Friday, November 04, 2016

Dreams of Dark Shadows

As a child, I grew up fascinated by the Gothic soap opera Dark Shadows. It came on in the late afternoon, so I was often able to catch it now and then after school. Nothing could be more perfect than a daily show that featured vampires, werewolves, ghouls, ghosts, and the like for a kid who was obsessed with horror movies and monsters.

King of the Dark Shadows collection of monsters was none other than Barnabas Collins. If his vampire character was on the screen, nothing else mattered. Played with amazing reserve, Barnabas is the most understated, likeable, and down-right scary vampire I had to pleasure to hide behind furniture from. Jonathan Frid played the character of Barnabas for years and became a hero to us Monsterkids who grew up during that time.

Now, I have been aware of today's movie, Seizure, for a few decades because of Jonathan Frid's starring role as its focal character. When I was much younger, I thought, "Why is Barnabas playing someone who isn't Barnabas?" I understood that Frid was just an actor, but he had painted such a bold image for his vampire character that I just could not fathom him playing another role. Seeing pictures from Seizure in my monster magazines just left me confused.

Add to this mix the knowledge that the director of Seizure was Oliver Stone. This fact made little impact on me until I stumbled out of the theater after seeing Platoon and was horrified and stunned by what I had just witnessed. I suddenly (though this was many, many years ago) wanted to watch EVERYTHING Oliver Stone made.

Here we are in 2016, and I finally got around to watching Stone's first feature film release. I can definitely say that he has GREATLY improved since making Seizure, but the film does merit some consideration. Let's take a look, shall we?

Jonathan Frid plays a writer, Edmund Blackstone, who is working on a children's story that deals with three characters who have been haunting his nightmares for a number of days. He and his wife invite a number of family friends up for a fun weekend to help lift the writer's spirit. However, the three figments of his imagination manifest themselves in our world and proceed to play lethal games with the hosts and their guests. But are the three really creations of the writer's imagination, or are they three dangerous escapees from a mental facility?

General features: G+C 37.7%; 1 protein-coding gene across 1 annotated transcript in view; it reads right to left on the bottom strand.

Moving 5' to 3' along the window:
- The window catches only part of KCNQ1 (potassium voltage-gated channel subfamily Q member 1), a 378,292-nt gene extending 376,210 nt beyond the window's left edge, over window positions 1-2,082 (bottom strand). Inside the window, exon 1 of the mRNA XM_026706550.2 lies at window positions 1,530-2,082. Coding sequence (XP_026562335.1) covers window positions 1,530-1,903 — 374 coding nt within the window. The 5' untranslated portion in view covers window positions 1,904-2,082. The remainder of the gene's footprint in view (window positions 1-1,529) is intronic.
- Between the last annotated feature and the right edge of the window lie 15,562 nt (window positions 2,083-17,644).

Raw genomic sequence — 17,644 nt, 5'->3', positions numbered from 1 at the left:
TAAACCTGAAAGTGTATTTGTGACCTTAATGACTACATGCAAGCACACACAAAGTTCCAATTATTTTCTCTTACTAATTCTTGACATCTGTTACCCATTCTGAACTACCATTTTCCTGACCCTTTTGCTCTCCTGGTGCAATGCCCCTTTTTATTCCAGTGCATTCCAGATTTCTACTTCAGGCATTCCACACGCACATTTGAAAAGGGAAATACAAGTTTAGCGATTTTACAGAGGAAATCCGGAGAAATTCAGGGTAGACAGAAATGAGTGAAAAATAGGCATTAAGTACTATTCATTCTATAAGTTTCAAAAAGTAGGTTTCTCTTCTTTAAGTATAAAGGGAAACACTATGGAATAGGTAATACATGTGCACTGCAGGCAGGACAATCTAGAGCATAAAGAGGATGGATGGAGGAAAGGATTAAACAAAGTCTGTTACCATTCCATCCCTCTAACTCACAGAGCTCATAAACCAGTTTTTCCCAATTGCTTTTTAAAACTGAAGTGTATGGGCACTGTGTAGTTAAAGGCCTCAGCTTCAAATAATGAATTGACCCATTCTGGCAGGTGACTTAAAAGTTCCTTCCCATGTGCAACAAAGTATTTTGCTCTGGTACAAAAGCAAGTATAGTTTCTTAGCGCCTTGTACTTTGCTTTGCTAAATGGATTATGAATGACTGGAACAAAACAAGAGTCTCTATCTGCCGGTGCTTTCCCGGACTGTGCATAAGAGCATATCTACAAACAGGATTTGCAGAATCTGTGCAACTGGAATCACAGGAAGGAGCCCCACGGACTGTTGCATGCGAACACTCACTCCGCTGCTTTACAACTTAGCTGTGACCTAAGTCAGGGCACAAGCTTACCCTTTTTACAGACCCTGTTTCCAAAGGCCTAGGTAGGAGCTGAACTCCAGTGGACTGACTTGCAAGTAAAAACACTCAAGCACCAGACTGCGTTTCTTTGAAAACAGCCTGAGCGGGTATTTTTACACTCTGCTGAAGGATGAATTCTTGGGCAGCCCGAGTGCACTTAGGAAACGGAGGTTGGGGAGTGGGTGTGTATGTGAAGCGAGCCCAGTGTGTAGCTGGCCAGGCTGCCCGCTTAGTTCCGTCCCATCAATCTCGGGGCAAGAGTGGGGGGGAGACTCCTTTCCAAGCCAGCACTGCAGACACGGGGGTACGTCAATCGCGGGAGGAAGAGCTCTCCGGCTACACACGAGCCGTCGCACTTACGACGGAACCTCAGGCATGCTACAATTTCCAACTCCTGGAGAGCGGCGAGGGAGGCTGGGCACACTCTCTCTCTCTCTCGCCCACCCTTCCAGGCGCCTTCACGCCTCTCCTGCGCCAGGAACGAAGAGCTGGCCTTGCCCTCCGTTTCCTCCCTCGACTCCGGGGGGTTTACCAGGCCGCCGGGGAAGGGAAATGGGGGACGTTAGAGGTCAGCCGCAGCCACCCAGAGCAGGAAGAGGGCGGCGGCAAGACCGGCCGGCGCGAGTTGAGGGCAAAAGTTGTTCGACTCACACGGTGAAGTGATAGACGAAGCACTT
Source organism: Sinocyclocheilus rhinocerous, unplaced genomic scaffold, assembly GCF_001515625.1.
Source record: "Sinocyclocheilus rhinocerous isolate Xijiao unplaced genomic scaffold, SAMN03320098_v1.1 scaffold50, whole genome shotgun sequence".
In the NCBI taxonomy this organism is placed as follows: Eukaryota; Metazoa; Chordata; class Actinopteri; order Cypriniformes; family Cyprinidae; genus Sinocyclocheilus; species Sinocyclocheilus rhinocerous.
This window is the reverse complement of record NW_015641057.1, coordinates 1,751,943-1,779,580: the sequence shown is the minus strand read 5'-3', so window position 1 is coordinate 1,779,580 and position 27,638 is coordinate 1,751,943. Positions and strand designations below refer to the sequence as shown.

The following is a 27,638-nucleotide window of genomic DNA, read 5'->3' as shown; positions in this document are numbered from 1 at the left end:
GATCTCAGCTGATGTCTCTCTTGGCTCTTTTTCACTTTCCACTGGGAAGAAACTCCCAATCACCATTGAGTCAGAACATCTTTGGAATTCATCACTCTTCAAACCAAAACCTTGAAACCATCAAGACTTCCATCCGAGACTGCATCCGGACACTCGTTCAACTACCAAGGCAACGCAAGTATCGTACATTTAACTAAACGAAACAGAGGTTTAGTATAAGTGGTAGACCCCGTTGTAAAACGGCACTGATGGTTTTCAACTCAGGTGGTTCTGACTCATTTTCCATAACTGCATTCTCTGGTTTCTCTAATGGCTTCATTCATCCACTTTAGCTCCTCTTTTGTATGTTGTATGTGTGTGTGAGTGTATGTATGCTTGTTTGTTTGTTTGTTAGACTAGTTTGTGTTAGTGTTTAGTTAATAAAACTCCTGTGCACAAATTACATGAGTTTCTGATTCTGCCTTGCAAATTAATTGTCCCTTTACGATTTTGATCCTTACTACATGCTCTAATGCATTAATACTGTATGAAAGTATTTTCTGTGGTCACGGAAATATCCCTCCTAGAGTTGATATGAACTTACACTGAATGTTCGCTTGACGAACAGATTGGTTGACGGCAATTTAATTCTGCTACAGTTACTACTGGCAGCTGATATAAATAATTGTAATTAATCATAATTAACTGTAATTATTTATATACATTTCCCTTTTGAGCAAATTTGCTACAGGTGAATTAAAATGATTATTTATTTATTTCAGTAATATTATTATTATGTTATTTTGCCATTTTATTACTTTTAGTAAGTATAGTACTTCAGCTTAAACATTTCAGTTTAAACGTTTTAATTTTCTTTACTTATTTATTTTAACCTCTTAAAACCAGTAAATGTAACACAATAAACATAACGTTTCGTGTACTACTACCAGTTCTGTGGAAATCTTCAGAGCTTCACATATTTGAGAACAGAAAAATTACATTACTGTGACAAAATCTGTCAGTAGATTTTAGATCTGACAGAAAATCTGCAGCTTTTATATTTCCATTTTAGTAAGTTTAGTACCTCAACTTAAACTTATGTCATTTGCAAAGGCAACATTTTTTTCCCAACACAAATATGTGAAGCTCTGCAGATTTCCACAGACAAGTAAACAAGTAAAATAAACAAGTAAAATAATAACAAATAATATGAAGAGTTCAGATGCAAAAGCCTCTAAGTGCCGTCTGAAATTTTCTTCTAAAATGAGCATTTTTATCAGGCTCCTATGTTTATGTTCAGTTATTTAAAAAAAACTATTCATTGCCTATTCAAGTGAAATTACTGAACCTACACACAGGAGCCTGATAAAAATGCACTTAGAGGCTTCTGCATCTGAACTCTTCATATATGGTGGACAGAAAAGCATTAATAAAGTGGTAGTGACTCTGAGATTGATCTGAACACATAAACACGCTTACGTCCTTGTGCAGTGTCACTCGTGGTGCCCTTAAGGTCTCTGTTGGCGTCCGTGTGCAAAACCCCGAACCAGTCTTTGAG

Seizure is a fairly disjointed affair with a lot of focus on characters other than Jonathan Frid's. This wouldn't be a problem if the film didn't seem to attempt to be an exploration of death and how we approach it. Ideally, there would be a more even distribution of focus for each character so they could represent how death is viewed, be it viewed in fear, acceptance, indifference, or lovingly embraced.

Yet we are constantly being pulled back to Frid's character and his weak heart and his on-going nightmares that are all the same; none of which has anything to do with Charlie Hughes and his lust for money, of which we are given at least 2 drawn-out sequences as evidence.

Yet, in spite of the few hiccups the film experiences, the film has a definite dream-like quality with scenes that almost seem to randomly happen but ultimately pull together until the audience has no one and nothing left to contemplate except Edmund, his absolute fear of death, and how far he is willing to go to avoid his fear, no matter who suffers as a result.

I find Seizure to be a stronger film than Stone's next feature, The Hand, but The Hand is far more fun. In Seizure, you see a filmmaker who is attempting to balance the fantastic with common fears of death and strangers. He works at bending the Last House on the Left home invasion concept into something with enough weight and power as to comment on Mankind and Emotions and those other lofty ideals. Oliver Stone succeeds when he isn't distracted by supporting characters who are strong enough to carry their own film.

Now I can pop in The Hand and revel in Michael Caine's gradual, and then sudden, descent into over-acting greatness.

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